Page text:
In the world of customer centric targeted marketing, the biggest challenge that marketers face is that of balancing relevance with return on the investment (ROI). Relevance implies that the targeted message speaks to the targeted customer, both in terms of content as well as timing. For example, if a bank reaches out to a customer with a message about taking out a mortgage at an attractive interest rate, it would be relevant only if the customer needs the mortgage in the near future. An irrelevant message can turn off potential customers and can do more harm than good.
Predicting the Right Timing
This problem is a predictive problem where one not only needs to predict the likelihood that the customer would require a mortgage, but also get the timing right. Target the customer too early with a mortgage offer when she is not yet ready for the offer, and it’s a wasted contact. Target the customer too late, and she would have taken out with mortgage with another bank. Propensity models can only predict the likelihood of someone taking out a mortgage and not suitable for the scenario described here. Time to event models on the other hand predict time dependent propensities and ideal for this scenario.
Handling Giveaways with Monetary Value
The situation becomes more complicated when the targeting accompanies an actual giveaway of monetary value. Consider a retailer who provides relevant discount offers to its customers. Since they are relevant offers, they are ideal tool to increase customer engagement and loyalty. For example, if a customer loves a special kind of yogurt, making an offer on that product to the customer is an excellent targeted marketing strategy. Chances are though that the person would have bought special yogurt even without the offer. So the ROI on this particular offer would be 0 in such a case.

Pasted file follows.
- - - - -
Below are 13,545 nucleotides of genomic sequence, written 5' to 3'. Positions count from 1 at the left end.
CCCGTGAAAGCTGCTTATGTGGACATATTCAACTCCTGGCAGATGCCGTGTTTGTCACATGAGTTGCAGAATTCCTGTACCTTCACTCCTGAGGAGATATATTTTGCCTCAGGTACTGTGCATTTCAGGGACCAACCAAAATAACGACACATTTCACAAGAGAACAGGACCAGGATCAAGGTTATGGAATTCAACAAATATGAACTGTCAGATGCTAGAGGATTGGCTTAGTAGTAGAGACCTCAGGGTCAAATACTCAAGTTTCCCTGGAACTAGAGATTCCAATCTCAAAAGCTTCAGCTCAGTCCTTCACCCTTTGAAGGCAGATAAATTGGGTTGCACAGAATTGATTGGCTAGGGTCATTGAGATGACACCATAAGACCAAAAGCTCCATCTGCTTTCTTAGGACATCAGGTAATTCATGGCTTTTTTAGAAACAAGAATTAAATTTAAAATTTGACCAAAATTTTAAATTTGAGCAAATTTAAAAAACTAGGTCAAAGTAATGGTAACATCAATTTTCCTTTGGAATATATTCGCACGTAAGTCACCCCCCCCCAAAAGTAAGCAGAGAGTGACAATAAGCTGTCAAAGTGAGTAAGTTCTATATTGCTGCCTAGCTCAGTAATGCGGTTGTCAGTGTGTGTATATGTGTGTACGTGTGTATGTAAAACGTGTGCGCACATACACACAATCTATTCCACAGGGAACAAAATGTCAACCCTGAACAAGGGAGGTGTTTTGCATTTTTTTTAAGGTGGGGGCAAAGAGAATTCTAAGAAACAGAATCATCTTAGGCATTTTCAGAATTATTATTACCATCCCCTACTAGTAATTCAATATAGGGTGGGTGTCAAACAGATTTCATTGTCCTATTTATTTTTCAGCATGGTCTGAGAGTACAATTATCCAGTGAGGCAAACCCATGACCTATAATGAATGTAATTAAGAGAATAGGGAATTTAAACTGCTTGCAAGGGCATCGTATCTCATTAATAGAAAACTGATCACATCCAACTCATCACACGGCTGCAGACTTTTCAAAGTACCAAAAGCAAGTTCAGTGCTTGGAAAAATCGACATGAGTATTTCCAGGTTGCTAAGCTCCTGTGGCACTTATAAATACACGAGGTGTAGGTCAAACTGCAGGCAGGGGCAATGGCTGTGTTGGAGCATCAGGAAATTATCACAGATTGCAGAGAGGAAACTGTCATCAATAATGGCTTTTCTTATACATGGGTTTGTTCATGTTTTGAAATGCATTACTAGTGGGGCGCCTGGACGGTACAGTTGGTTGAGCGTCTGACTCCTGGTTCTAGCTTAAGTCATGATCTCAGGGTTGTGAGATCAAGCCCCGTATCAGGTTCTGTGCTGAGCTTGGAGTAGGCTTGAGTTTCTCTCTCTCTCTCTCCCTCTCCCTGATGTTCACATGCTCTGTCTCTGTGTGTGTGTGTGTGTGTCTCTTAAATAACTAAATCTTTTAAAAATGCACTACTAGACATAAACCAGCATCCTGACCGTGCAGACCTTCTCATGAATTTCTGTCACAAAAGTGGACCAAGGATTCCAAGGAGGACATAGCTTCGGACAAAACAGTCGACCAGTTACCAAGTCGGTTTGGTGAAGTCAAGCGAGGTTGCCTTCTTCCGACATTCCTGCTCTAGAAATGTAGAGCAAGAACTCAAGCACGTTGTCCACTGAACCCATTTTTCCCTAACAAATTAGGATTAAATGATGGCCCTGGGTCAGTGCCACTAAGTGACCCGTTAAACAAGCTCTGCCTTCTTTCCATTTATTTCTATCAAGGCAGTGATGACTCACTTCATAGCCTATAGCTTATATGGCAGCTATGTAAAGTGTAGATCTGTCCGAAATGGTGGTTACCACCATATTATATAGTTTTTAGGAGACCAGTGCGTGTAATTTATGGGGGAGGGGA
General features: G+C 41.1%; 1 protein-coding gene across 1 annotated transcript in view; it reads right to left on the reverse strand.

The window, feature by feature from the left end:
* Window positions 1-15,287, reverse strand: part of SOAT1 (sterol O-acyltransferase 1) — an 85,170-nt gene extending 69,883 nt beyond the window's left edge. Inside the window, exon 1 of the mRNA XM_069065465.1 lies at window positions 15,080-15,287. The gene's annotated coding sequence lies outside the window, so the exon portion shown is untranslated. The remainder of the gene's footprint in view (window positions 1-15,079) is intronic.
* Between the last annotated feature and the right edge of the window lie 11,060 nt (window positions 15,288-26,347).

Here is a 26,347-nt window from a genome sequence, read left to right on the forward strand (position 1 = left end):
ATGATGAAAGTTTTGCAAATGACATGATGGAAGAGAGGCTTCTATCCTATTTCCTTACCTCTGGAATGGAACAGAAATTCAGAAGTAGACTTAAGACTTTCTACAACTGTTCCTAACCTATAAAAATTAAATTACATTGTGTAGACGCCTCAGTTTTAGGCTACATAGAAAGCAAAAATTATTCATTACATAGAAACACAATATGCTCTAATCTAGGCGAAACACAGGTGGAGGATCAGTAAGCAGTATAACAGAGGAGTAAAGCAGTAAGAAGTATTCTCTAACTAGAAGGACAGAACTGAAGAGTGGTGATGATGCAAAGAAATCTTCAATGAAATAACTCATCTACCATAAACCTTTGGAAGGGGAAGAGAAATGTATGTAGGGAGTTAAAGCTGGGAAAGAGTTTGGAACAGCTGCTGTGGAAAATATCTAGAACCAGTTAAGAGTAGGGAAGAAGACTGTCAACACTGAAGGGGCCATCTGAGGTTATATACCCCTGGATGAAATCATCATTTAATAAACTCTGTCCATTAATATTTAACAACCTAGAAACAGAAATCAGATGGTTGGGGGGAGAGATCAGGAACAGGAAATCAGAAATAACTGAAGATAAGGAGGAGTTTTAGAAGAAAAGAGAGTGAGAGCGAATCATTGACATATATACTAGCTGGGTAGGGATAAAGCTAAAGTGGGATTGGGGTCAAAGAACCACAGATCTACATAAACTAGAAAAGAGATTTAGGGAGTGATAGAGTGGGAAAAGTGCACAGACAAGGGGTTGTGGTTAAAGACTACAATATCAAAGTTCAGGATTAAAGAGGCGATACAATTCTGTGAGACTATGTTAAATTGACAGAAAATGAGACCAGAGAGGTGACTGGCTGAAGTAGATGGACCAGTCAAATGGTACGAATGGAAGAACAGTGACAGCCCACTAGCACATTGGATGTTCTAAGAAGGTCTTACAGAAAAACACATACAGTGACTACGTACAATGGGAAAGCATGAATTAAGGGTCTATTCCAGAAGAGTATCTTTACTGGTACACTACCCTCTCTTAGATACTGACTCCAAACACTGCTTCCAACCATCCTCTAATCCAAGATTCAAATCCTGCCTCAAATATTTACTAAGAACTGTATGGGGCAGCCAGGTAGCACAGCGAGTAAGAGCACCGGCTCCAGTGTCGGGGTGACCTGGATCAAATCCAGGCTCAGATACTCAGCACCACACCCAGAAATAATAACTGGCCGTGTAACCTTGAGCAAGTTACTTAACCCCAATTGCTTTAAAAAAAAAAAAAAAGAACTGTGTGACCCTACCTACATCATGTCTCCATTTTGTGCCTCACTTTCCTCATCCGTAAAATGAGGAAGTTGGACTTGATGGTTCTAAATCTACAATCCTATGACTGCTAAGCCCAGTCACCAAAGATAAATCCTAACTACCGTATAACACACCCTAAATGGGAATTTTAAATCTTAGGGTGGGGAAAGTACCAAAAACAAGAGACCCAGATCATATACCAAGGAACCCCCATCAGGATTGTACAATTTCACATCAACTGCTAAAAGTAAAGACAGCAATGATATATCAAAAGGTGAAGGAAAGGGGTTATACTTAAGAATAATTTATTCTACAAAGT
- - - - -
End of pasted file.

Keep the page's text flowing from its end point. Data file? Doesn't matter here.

Addressing Incremental Sales
ROI is dependent on the incremental sales. Consider 2 customers, A and B, where A is likely to buy 1 unit of a product and B is likely to buy 2 units of the same product. If giving a discount of $1 induces customer A to buy 1 additional unit, and customer B to buy no additional unit, then giving that discount to customer A would yield better ROI than giving the offer to customer B, even though both end up buying 2 units of the product each.
Getting Around Impractical Experiments
To predict incrementally, traditionally offered and hold out groups are created and uplift models are then built on the data thus collected. Such experiments are costly as well as impractical, considering it would require tens of thousands of experiments to generate the data required to build uplift models for all the thousands of products that are sold. Our coupon effectiveness indices models don’t presuppose existence of experimental data and work directly with the historical business-as-usual data. From this data, we can always find 2 customers who are identical in all respect, but one was given an offer and another was not. Thus we can extract experiment-like data and build the uplift models on that data.
It is worth realizing that when giving out targeted discount offer, unlike in case of targeted messaging, ROI on the discount dollar becomes equally (and possibly more) important as the relevance of the discount offer. Our research has repeatedly shown that the customers most likely to buy a product are usually also relatively less likely to spend additional dollars on the offered product. Thus there is a trade-off between relevance and ROI. Once a marketer realizes this, it becomes easy to build solutions which look at both the aspects before making a discount offer to the customer. This combination ensures that the marketer would get the best bang for their discount buck!